Wednesday, August 31, 2011

A new way to do L2 connectivity in a cloud: VXLAN

I have written before about the issues of L2 and L3, in the context of DC Infrastructure design. As people is looking to build denser DCs, you are faced with having to run a network with a large number of networking ports and devices. Clearly this was a no-go for STP based networks and people recognized this years ago. But then, the challenge was: we need L2 to run distributed clusters, do VM vMotion and so many other things ... the DC network HAS TO BE L2! ...

And we learnt and discussed about TRILL, of which the only shipping incarnation I know about is Cisco's FabricPath (pre-standard, but TRILL-like, with enhancements to the standard). True that FP and TRILL enable us to run larger L2 networks with larger number of VLANs and higher bandwidth than ever before with STP (which had no multi-pathing at all).

But then there is another challenge, or a few at least ... (1) will we really be able to scale L2 networks, even based on TRILL/FP, to the levels of L3? ...(2) how do we implement multi-tenancy, which essentially resolves into creating L2 overlays which can support multi-vlan environments inside the overlay?

Or better said, if we MUST create L2 overlays over the physical infrastructure, to provide for segmentation of virtual machines running on the hypervisors across the infrastructure, does it make sense to make such infrastructure L2? what for? ...

Yesterday's news where good in this sense as VMware and Cisco announced the first implementation of a new emerging standard called VXLAN. I like this standard a lot at a first glance because it decouples the two sides of the problem: (1) how to build the DC networking infrastructure and (2) how to provide L2 segmentation to enable multi-tenancy. VXLAN provides a solution to the second, and one which works with either approach for the first: L2 or L3 designs.

VXLAN implements a tunneling mechanism using mac-in-udp to transport L2 over a L3 network (by using a L4 encapsulation there are great benefits). It also defines a new field header as part of the VXLAN encapsulation: the Virtual Network Identifier (VNI), a 24 bit field which identifies the L2 segment. A scalable solution at first glance.

Flooding is elegantly solved by mapping VNI to IP multicast groups, a mapping which must be provided by a management layer (i.e. vCenter or vCloud Director, etc...). So the soft-switch element (VEM) in each hypervisor will know this mapping for the VNIs that are relevant to it (which is known at all moments by the management layer). The VEM then has but to generate IGMP joins to the upstream physical network, which must of course provide robust multicast support. Flooding is then optimally distributed through the upstream network to interested VEMs only, which rely on it to learn source mac addresses inside the VNIs and map them to the VEM's source address. Beautiful. I can see a great use case for BiDir-PIM (for each VEM is both source and receiver for each group), a protocol which is fine implemented in hardware and software on Cisco's switching platforms.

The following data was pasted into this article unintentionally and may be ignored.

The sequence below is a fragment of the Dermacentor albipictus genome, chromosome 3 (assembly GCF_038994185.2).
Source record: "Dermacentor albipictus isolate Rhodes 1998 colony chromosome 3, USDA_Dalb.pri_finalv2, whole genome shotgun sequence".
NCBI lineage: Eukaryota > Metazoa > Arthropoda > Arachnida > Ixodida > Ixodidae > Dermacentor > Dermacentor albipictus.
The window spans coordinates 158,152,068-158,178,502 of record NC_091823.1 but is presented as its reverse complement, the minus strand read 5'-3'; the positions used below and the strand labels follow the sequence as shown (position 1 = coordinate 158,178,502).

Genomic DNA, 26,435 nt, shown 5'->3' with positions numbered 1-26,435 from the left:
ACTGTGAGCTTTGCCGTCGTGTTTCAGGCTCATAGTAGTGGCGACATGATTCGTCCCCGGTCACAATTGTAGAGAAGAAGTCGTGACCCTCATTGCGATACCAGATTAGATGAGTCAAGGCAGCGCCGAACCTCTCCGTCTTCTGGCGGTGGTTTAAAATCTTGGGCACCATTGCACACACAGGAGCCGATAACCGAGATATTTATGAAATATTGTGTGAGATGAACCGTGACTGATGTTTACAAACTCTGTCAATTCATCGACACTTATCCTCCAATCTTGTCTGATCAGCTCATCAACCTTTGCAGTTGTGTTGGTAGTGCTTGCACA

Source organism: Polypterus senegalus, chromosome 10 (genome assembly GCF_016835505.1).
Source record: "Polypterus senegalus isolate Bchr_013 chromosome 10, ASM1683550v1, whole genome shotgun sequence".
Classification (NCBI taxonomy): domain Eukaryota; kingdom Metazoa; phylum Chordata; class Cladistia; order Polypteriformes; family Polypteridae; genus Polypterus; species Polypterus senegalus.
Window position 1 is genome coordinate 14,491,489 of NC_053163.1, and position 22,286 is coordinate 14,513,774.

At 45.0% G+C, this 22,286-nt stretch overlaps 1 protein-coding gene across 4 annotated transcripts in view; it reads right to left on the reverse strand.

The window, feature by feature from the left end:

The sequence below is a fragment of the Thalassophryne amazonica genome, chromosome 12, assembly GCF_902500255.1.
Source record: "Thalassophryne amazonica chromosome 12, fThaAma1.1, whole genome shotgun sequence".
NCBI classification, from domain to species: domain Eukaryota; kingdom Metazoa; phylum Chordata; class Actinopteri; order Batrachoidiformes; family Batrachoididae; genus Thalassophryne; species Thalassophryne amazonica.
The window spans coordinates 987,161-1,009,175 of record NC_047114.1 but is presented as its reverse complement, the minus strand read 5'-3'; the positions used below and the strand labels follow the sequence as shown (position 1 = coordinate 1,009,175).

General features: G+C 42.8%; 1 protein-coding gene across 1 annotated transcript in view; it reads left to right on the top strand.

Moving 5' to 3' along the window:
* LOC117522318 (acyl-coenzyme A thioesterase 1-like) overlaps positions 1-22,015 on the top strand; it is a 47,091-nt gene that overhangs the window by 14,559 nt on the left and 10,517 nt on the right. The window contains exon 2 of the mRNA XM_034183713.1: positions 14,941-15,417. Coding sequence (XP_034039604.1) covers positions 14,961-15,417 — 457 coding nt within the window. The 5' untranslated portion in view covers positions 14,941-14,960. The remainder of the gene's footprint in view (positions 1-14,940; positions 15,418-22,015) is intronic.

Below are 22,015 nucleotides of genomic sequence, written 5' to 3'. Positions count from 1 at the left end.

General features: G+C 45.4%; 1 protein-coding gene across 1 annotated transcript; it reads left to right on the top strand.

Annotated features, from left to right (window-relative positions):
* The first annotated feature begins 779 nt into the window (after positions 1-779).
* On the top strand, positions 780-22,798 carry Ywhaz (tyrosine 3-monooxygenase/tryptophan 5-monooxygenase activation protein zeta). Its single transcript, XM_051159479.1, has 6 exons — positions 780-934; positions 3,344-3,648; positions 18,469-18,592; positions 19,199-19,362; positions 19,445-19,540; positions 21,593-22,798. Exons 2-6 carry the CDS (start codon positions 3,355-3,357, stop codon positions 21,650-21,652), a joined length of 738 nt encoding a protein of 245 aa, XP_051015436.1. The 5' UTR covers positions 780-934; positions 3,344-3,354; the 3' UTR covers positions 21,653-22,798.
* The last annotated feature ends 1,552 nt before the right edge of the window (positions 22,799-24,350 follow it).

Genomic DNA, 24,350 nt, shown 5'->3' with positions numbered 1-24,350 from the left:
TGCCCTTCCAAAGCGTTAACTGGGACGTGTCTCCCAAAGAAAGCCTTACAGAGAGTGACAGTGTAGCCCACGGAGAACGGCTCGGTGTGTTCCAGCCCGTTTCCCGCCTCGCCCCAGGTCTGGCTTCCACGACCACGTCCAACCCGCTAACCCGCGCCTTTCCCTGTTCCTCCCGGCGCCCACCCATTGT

Because the header is L4 (mac-in-udp), this lends itself very well to optimal bandwidth utilization because modern switches can use the L4 field to perform better load balancing on ECMPs or port bundles (certainly Cisco switches work nice for this).

Moreover, the first implementation, based on the Cisco Nexus 1000V, also leverages NX-OS QoS. With VXLAN's UDP encapsulation, DSCP marking can be used for providing differentiated services for each VNI. So a cloud provider could provide different SLAs to different tenants.

The final nice thing about VXLAN is the industry support. While unveiled at VMWorld, and currently only supported by vSphere 5 with Nexus 1000V, the IETF draft is backed by Cisco, VMware, Citrix, Broadcom, Arista and other relevant industry players.

I personally like this approach very much, both from the industry level support as well from a technology point of view. I have blogged before that I believe a L3 design to the ToR is great for building the DC Fabric, and then leverage L2-in-L3 for building the VM segmentation overlays, so this fits nicely.

The only drawback I can see is the need to run multicast in the infrastructure. As an IP head and long time CCIE I think this is just fine, but I know many customers aren't currently running multicast extensively in the DC and don't have (yet) the skills to properly run a scalable multicast network. On the other hand, as a Cisco employee and shareholder, I welcome this very much for Cisco has probably the best in class multicast support across its routing and switching portfolio so it can bring a lot of value to customers.

... when I have time, I'll write up also about other approaches to solving these problems, of cloud L2 segmentation, and how I see SDN/OF playing in this space but so far ... time is scarce ...

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